There have been a lot of articles and Facebook posts lately about the U.S. Electoral College and whether or not it should be altered or eliminated altogether. I might weigh in on that some other time, but not this week. Instead, what I want to bring to your attention is something called “ranked choice voting” (RCV) (aka “alternative vote” or “instant-runoff vote”). I haven’t analyzed it in detail, but I really do like what I have read & heard.
I think I originally heard about RCV awhile ago but never looked into it and soon forgot. What put it on my radar recently was this article: “Maine became the first state in the country Tuesday to pass ranked choice voting”. (There are at least 10 American cities that already use this method, as do some European countries.) As per The Boston Globe‘s Nik DeCosta-Klipa, here’s how it works:
“In a ranked choice vote system, rather than simply voting for one candidate, voters rank their candidates by preference — first, second, third, and so on.
Then, if no candidate receives at least 50 percent of the vote after the first choices are counted, the candidate with the least first-choice rankings is eliminated, and the voters who preferred the last place finisher have their vote reallocated according to their next choice. The votes are then recounted and the process is repeated until one candidate breaks the 50 percent threshold.”
I am very intrigued by this method, especially given all of the frustration we had this past election season, arguing and struggling over who (if anyone) we could in good conscience vote for. Disadvantages of the current system became all too apparent. The advantages of ranked choice voting? In short, it…
1) “… increases the diversity of views available for voters to consider by allowing candidates from outside the two major parties to compete.” (Of course, many places allow for more than two parties to compete, but this system makes it easier for them to stay in the running.)
2) “… resolves the conundrum of strategic voting, in which residents worry that their ballot may have a ‘spoiler effect’ if they cast it for a third-party candidate.”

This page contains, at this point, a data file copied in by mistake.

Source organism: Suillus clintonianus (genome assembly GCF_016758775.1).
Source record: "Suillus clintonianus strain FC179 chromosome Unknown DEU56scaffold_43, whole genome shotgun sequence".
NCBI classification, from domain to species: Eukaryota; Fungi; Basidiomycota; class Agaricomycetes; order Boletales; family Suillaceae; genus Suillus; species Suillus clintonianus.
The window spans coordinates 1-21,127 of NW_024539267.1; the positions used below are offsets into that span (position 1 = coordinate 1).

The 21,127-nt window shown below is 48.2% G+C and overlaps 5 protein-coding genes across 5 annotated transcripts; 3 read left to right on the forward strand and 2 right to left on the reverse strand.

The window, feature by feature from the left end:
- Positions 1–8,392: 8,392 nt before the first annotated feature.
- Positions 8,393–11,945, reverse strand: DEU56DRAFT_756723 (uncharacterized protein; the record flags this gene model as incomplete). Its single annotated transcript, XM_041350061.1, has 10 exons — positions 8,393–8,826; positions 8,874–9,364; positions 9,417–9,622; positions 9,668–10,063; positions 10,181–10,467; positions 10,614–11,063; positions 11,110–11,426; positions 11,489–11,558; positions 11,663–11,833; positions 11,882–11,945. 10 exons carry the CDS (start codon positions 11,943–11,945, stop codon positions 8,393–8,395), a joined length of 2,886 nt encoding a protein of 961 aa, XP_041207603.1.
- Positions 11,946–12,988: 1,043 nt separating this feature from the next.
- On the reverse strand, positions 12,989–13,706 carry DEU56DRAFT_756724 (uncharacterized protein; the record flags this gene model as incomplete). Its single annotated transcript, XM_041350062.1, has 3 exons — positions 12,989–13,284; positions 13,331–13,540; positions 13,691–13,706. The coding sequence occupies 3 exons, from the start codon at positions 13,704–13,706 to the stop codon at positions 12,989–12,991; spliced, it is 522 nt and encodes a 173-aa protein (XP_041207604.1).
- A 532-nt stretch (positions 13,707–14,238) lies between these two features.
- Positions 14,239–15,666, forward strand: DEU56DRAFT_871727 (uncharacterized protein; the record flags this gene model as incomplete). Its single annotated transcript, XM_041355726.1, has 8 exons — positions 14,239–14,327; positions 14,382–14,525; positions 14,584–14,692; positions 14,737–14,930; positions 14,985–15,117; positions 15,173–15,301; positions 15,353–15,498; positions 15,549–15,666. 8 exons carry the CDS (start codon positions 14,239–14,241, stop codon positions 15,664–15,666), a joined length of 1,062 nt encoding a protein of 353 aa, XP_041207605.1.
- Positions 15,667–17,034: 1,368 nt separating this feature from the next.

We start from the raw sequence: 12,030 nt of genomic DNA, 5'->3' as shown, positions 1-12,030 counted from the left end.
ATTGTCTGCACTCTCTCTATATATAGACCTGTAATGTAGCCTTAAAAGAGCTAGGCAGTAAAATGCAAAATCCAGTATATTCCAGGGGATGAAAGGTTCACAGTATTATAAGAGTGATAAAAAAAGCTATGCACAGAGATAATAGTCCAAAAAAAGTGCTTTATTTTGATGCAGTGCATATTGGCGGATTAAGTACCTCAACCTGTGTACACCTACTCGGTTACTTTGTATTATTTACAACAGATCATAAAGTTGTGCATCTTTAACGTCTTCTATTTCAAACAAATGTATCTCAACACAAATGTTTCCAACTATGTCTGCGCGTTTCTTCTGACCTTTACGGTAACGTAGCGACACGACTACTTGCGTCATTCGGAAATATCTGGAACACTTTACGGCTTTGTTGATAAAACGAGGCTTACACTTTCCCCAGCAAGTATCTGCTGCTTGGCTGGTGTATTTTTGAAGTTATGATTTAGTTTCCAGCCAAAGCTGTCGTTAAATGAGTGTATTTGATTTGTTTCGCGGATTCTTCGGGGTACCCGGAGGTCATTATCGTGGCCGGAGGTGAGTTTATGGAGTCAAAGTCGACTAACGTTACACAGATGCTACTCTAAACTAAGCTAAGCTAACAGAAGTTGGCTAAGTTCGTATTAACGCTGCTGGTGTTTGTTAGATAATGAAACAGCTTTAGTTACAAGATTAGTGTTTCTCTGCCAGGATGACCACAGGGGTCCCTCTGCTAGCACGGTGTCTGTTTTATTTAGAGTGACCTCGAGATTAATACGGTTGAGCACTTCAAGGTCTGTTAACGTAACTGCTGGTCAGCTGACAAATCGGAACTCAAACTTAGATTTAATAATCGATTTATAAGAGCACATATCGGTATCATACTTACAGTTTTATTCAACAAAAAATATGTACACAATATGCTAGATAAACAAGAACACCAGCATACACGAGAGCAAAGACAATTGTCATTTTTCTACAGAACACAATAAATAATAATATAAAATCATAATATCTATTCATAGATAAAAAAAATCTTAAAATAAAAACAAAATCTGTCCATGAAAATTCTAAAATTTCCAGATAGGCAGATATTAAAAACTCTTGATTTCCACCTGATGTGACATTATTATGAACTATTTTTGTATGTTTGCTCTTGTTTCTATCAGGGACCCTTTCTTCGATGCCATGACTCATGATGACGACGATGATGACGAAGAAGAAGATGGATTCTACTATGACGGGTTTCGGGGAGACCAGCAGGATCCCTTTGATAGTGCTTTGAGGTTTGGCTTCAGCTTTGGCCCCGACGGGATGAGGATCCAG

3) “… results in more civil campaigns,… disincentiv[izing] negative attacks that could alienate voters and forces candidates to broaden their appeal.”
Those are some great benefits over the current, ‘first past the post’ method that dominates the landscape, as it were. Unfortunately, the problem of gerrymandering still exists. Also, there is still the question of whether or not to retain the Electoral College for use in the national general election. In the meantime, though, I would be in favor of using RCV in more local and state elections and maybe the national primaries (for each party).
One variation on RCV that I thought of — which probably exists somewhere and has an official name — would be to use a form of weighted voting. First, though, officials would probably need to limit the number of candidates on the ballot to, maybe, five. Voters would still rank the candidates in order of their individual preference. But, rather than tallying up to see if anyone reached a majority and then shifting votes when necessary, the votes would be weighted — 1st choice gets 5 points, 2nd choice gets 4, 3rd choice gets 3, 4th choice gets 2, 5th choice gets 1. The points would then be added up for each candidate, and the one with the most points wins. I just haven’t figured out what to do in case of a tie. (Separate runoff vote?)
If you’re interested, the primary source of info about ranked choice voting in the U.S. appears to be the folks at FairVote. Also, a guy named C.G.P. Grey has a series of short vids that help explain RVC and a couple other voting systems and related concepts, which are also worth considering. (For example, the MMP and STV methods sound good for things like legislatures, city councils, and other bodies where a voting district is looking for proportional representation.) You can check them all out at his blog or look for them on YouTube. Here’s the one specifically on RVC:
A few years back, Marvel Comics published a series of one-shots written by Paul Jenkins that centered around Captain America’s involvement in different wars. The final issue, titled “Ghosts of My Country”, features vignettes spanning from the American Revolution to the events of 9/11/2001. Throughout, various characters (e.g., John Adams, Francis Scott Key) seem strangely inspired to compose or recite verse about, well, “a ghost of my country…”. It’s an intriguing concept piece. I recently read it in the Captain America: Theater of War hardcover and, in honor of Veterans’ Day (weekend), decided to assemble the scattered lines together for your consideration….